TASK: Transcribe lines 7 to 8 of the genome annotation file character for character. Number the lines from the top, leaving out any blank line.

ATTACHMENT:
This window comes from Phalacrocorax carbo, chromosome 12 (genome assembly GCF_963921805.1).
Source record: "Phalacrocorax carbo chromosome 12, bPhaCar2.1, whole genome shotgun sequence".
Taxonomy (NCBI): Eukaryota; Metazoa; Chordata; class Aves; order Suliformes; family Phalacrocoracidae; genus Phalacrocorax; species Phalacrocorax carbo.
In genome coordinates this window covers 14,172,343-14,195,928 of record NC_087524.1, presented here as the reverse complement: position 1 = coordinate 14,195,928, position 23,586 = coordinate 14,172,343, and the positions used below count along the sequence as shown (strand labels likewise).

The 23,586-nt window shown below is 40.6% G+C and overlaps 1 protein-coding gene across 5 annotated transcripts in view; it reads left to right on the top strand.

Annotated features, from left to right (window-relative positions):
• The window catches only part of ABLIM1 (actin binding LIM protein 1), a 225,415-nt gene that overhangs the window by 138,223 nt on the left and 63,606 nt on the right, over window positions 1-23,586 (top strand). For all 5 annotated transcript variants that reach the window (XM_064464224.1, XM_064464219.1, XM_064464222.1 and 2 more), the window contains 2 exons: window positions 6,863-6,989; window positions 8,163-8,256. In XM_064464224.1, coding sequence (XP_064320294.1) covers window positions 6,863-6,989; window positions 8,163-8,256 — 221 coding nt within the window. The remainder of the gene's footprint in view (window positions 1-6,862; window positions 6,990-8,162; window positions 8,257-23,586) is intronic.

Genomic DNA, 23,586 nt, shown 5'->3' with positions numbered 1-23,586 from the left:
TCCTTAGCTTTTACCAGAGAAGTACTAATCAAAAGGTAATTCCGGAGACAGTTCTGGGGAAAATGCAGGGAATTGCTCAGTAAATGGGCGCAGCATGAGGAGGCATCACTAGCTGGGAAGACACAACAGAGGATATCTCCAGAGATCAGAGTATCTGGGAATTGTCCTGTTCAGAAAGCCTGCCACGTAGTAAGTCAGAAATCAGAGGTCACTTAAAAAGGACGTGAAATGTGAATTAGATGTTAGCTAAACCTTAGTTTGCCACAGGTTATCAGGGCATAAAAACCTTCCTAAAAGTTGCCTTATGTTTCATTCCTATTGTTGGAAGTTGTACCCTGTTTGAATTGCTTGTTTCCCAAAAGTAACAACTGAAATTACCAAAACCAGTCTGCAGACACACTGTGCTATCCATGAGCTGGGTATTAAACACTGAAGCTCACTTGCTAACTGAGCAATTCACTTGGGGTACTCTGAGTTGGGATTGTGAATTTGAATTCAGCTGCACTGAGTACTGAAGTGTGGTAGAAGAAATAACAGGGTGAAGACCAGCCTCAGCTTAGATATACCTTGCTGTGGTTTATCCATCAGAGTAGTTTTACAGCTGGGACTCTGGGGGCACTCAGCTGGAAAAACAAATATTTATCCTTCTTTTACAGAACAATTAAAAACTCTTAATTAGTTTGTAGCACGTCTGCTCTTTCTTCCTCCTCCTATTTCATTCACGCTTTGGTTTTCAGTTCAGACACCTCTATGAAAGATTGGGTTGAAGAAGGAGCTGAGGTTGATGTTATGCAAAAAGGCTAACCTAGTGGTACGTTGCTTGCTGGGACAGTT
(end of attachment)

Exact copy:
• The window catches only part of ABLIM1 (actin binding LIM protein 1), a 225,415-nt gene that overhangs the window by 138,223 nt on the left and 63,606 nt on the right, over window positions 1-23,586 (top strand). For all 5 annotated transcript variants that reach the window (XM_064464224.1, XM_064464219.1, XM_064464222.1 and 2 more), the window contains 2 exons: window positions 6,863-6,989; window positions 8,163-8,256. In XM_064464224.1, coding sequence (XP_064320294.1) covers window positions 6,863-6,989; window positions 8,163-8,256 — 221 coding nt within the window. The remainder of the gene's footprint in view (window positions 1-6,862; window positions 6,990-8,162; window positions 8,257-23,586) is intronic.

Genomic DNA, 23,586 nt, shown 5'->3' with positions numbered 1-23,586 from the left: